There’s a lot of impressive things built using LEGOs, and a lot of times the family-friendly toy stays PG in content. In Mike Doyle’s new book titled Beautiful LEGO 2: Dark, however, the dozens of creations are more sinister in nature. The publication includes a number of MOCs (a community acronym that means “My Own Creation”) that feature the likes of a scary bear, an electric chair, giant insects, and more. The artworks are an interesting and entertaining spin on LEGOs as they venture into adult territory. And, since we’d usually think of them as something that’s more lighthearted, it makes even more of a visual and conceptual impact. Beautiful LEGO 2: Dark comes out next month. But if you enjoy these unconventional builds and want to see more of the now, be sure to check out its predecessor, also by Doyle. It’s titled Beautiful LEGO. (Via Wired)
Franklin Evans examines the processes of making art—the generation of ideas and materials, their transformation from one to the other, and the many varied states in between. For this exhibition, he will present paintings, sculptures, photographs, and a sound piece in an all-encompassing environment. The wall paintings and collage environments of past installations, such as timecompressionmachine from Greater New York 2010 at MoMA PS1, have been collapsed by the artist and transferred to the surface of large-scale canvases. Mundane materials such as artist’s tape that previously played a key role as a barrier, frame, and drawing tool, are carefully recreated as trompe l’oeil representations, as the use of actual tape in the final compositions diminishes.
In the past, Evans has used gallery press releases to create a framing system presented as temporal floor sculpture. This practice has morphed into the usage of visual highlights from the artist’s gallery visits, captured online images, text highlights from books read over the past year, and scanned photographs from family albums. The viewer will discover various aspects of Evans, as an artist and a person: his childhood in Nevada, his mixed Mexican heritage, and his gay male identity. By focusing on the myriad visuals referencing the various aspects of Evans’ personae, some of these “peripheral” images remain on the periphery, while others become a focal point, as they do for indexicalmeasfocalscreen2012. The archive of hundreds of photographs is threaded to create an “image curtain” that divides the main gallery in two and which occupies an artistic space that builds on the Atlases of Aby Warburg and Gerhard Richter.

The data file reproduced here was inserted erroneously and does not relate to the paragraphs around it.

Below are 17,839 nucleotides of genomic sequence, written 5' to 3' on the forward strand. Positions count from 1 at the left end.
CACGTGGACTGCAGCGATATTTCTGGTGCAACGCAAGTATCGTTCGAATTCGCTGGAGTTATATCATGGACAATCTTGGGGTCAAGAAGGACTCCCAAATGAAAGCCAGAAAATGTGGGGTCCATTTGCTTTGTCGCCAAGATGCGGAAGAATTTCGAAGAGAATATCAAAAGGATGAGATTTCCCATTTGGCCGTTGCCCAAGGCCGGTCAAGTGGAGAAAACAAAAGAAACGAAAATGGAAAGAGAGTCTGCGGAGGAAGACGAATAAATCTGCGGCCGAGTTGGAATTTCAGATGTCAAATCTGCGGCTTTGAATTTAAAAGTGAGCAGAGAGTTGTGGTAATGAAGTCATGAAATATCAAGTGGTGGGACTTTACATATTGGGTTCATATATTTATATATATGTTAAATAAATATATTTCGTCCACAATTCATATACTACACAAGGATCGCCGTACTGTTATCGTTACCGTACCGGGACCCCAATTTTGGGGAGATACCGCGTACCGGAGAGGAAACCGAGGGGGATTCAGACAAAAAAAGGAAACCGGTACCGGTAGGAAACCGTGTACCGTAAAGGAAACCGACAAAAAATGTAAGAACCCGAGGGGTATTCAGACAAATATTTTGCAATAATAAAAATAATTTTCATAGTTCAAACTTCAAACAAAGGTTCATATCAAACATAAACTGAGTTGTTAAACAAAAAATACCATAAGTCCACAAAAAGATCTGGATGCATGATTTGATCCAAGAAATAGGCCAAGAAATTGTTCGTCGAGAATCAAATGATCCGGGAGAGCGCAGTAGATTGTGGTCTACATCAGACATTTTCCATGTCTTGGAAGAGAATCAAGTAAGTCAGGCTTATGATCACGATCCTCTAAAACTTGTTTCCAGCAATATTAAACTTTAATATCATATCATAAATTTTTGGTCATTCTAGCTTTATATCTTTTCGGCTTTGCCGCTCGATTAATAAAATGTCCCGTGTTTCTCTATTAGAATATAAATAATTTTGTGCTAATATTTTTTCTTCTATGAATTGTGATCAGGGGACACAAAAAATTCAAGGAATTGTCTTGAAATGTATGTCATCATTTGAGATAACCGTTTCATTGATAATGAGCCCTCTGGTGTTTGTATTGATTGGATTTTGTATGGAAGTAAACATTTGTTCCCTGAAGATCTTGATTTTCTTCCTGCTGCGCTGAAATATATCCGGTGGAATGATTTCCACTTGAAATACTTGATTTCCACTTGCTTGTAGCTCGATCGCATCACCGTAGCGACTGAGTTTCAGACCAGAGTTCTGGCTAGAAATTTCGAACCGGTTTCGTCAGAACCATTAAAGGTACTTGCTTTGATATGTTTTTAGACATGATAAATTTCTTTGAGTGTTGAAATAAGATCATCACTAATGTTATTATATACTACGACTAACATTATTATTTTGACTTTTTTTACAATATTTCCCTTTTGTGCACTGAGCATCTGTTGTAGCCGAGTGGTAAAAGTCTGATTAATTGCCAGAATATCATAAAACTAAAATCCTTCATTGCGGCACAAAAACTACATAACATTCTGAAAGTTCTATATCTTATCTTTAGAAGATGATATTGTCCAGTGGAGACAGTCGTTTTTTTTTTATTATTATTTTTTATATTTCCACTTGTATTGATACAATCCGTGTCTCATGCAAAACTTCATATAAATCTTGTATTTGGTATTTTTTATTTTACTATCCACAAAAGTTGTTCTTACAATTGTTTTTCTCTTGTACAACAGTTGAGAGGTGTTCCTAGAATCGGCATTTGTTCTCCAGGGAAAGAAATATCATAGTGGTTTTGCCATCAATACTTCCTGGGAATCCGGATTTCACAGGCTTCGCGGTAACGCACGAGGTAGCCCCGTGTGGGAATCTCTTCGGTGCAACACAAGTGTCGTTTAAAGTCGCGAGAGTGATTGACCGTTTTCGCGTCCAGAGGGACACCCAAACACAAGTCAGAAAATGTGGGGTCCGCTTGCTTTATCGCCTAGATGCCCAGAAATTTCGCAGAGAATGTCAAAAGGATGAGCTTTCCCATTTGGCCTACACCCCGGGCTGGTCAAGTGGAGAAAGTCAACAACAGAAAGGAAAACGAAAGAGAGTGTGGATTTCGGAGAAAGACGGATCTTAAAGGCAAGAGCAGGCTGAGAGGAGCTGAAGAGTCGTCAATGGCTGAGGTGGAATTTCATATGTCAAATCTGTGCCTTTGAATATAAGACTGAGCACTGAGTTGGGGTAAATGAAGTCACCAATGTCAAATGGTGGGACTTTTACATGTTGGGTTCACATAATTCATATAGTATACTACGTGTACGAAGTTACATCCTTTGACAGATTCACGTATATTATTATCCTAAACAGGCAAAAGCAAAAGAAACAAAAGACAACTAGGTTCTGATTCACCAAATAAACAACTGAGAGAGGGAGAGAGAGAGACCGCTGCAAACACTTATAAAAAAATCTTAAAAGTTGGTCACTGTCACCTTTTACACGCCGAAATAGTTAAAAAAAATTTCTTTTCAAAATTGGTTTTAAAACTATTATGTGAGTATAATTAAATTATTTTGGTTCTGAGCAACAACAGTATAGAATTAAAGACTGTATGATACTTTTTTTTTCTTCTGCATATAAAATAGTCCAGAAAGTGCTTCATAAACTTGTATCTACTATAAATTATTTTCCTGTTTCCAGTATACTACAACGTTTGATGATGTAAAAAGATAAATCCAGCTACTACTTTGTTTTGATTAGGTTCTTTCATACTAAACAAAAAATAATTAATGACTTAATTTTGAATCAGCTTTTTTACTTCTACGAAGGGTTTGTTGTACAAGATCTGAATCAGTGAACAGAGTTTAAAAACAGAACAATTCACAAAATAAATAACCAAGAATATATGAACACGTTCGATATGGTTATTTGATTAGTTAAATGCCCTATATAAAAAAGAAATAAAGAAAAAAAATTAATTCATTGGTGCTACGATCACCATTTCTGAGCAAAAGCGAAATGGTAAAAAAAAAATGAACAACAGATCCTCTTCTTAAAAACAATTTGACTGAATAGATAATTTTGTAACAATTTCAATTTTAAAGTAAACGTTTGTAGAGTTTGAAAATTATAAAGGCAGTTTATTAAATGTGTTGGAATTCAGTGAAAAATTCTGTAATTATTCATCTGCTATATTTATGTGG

Entering this tandem exploration of periphery and focus, the viewer walks into the gallery over Evans’ sculptural “library”, an elevated floor and installation object in flux. It starts as a representation of the literal, moves to a residue of process, evolves as the ideas are extracted from the represented books, and settles into the sound piece 1967 in the main gallery room. 1967 consists of 350 fragments from his readings in the past year, ranging from Justin Spring’s biography of Samuel Steward, Secret Historian, to October Files’ Robert Rauschenberg. The text extractions are voiced by five performers and are played on random shuffle. Operating in the slippery non-linearity of memory, 1967 takes us back to Evans’ birth year. Eyesontheedge is on view at Sue Scott Gallery in NYC until April 15th, 2012